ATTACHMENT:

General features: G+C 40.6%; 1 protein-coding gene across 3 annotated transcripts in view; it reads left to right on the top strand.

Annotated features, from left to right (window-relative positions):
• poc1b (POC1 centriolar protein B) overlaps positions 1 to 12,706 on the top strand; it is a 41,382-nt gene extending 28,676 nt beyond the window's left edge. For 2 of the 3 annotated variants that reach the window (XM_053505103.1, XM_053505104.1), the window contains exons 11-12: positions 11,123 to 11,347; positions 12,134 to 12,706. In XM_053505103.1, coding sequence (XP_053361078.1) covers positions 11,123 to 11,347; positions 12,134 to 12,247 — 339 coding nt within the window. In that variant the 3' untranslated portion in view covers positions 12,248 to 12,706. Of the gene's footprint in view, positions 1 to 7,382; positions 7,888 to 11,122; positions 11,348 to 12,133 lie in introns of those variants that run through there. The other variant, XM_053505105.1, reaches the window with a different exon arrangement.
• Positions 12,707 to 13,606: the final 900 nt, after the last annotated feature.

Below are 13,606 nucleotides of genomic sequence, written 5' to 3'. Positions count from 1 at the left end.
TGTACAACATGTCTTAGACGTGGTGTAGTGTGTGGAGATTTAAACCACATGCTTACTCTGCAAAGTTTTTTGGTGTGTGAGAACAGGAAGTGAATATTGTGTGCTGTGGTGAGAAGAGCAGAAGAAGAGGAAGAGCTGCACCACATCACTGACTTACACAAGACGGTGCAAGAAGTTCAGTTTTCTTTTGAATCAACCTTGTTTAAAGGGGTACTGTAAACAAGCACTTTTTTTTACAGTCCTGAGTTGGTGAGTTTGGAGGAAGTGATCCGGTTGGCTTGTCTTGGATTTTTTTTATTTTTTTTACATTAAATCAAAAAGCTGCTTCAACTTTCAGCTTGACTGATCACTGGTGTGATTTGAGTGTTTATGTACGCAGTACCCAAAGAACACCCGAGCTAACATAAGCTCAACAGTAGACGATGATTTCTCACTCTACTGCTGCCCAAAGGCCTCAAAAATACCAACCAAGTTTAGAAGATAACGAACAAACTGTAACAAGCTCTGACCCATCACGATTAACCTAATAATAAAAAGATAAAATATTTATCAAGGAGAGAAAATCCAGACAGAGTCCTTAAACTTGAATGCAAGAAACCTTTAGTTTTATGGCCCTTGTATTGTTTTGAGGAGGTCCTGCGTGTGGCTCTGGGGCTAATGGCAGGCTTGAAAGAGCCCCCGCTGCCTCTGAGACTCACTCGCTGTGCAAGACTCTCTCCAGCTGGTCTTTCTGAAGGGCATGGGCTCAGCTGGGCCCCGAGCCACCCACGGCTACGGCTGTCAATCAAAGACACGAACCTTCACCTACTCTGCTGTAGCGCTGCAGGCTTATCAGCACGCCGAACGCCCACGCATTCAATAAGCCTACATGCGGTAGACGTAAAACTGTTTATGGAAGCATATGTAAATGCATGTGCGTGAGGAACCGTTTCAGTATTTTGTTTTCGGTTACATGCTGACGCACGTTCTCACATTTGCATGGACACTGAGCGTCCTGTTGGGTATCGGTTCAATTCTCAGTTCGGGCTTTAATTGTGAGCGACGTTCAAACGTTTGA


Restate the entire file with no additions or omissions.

General features: G+C 40.6%; 1 protein-coding gene across 3 annotated transcripts in view; it reads left to right on the top strand.

Annotated features, from left to right (window-relative positions):
• poc1b (POC1 centriolar protein B) overlaps positions 1 to 12,706 on the top strand; it is a 41,382-nt gene extending 28,676 nt beyond the window's left edge. For 2 of the 3 annotated variants that reach the window (XM_053505103.1, XM_053505104.1), the window contains exons 11-12: positions 11,123 to 11,347; positions 12,134 to 12,706. In XM_053505103.1, coding sequence (XP_053361078.1) covers positions 11,123 to 11,347; positions 12,134 to 12,247 — 339 coding nt within the window. In that variant the 3' untranslated portion in view covers positions 12,248 to 12,706. Of the gene's footprint in view, positions 1 to 7,382; positions 7,888 to 11,122; positions 11,348 to 12,133 lie in introns of those variants that run through there. The other variant, XM_053505105.1, reaches the window with a different exon arrangement.
• Positions 12,707 to 13,606: the final 900 nt, after the last annotated feature.

Below are 13,606 nucleotides of genomic sequence, written 5' to 3'. Positions count from 1 at the left end.
TGTACAACATGTCTTAGACGTGGTGTAGTGTGTGGAGATTTAAACCACATGCTTACTCTGCAAAGTTTTTTGGTGTGTGAGAACAGGAAGTGAATATTGTGTGCTGTGGTGAGAAGAGCAGAAGAAGAGGAAGAGCTGCACCACATCACTGACTTACACAAGACGGTGCAAGAAGTTCAGTTTTCTTTTGAATCAACCTTGTTTAAAGGGGTACTGTAAACAAGCACTTTTTTTTACAGTCCTGAGTTGGTGAGTTTGGAGGAAGTGATCCGGTTGGCTTGTCTTGGATTTTTTTTATTTTTTTTACATTAAATCAAAAAGCTGCTTCAACTTTCAGCTTGACTGATCACTGGTGTGATTTGAGTGTTTATGTACGCAGTACCCAAAGAACACCCGAGCTAACATAAGCTCAACAGTAGACGATGATTTCTCACTCTACTGCTGCCCAAAGGCCTCAAAAATACCAACCAAGTTTAGAAGATAACGAACAAACTGTAACAAGCTCTGACCCATCACGATTAACCTAATAATAAAAAGATAAAATATTTATCAAGGAGAGAAAATCCAGACAGAGTCCTTAAACTTGAATGCAAGAAACCTTTAGTTTTATGGCCCTTGTATTGTTTTGAGGAGGTCCTGCGTGTGGCTCTGGGGCTAATGGCAGGCTTGAAAGAGCCCCCGCTGCCTCTGAGACTCACTCGCTGTGCAAGACTCTCTCCAGCTGGTCTTTCTGAAGGGCATGGGCTCAGCTGGGCCCCGAGCCACCCACGGCTACGGCTGTCAATCAAAGACACGAACCTTCACCTACTCTGCTGTAGCGCTGCAGGCTTATCAGCACGCCGAACGCCCACGCATTCAATAAGCCTACATGCGGTAGACGTAAAACTGTTTATGGAAGCATATGTAAATGCATGTGCGTGAGGAACCGTTTCAGTATTTTGTTTTCGGTTACATGCTGACGCACGTTCTCACATTTGCATGGACACTGAGCGTCCTGTTGGGTATCGGTTCAATTCTCAGTTCGGGCTTTAATTGTGAGCGACGTTCAAACGTTTGA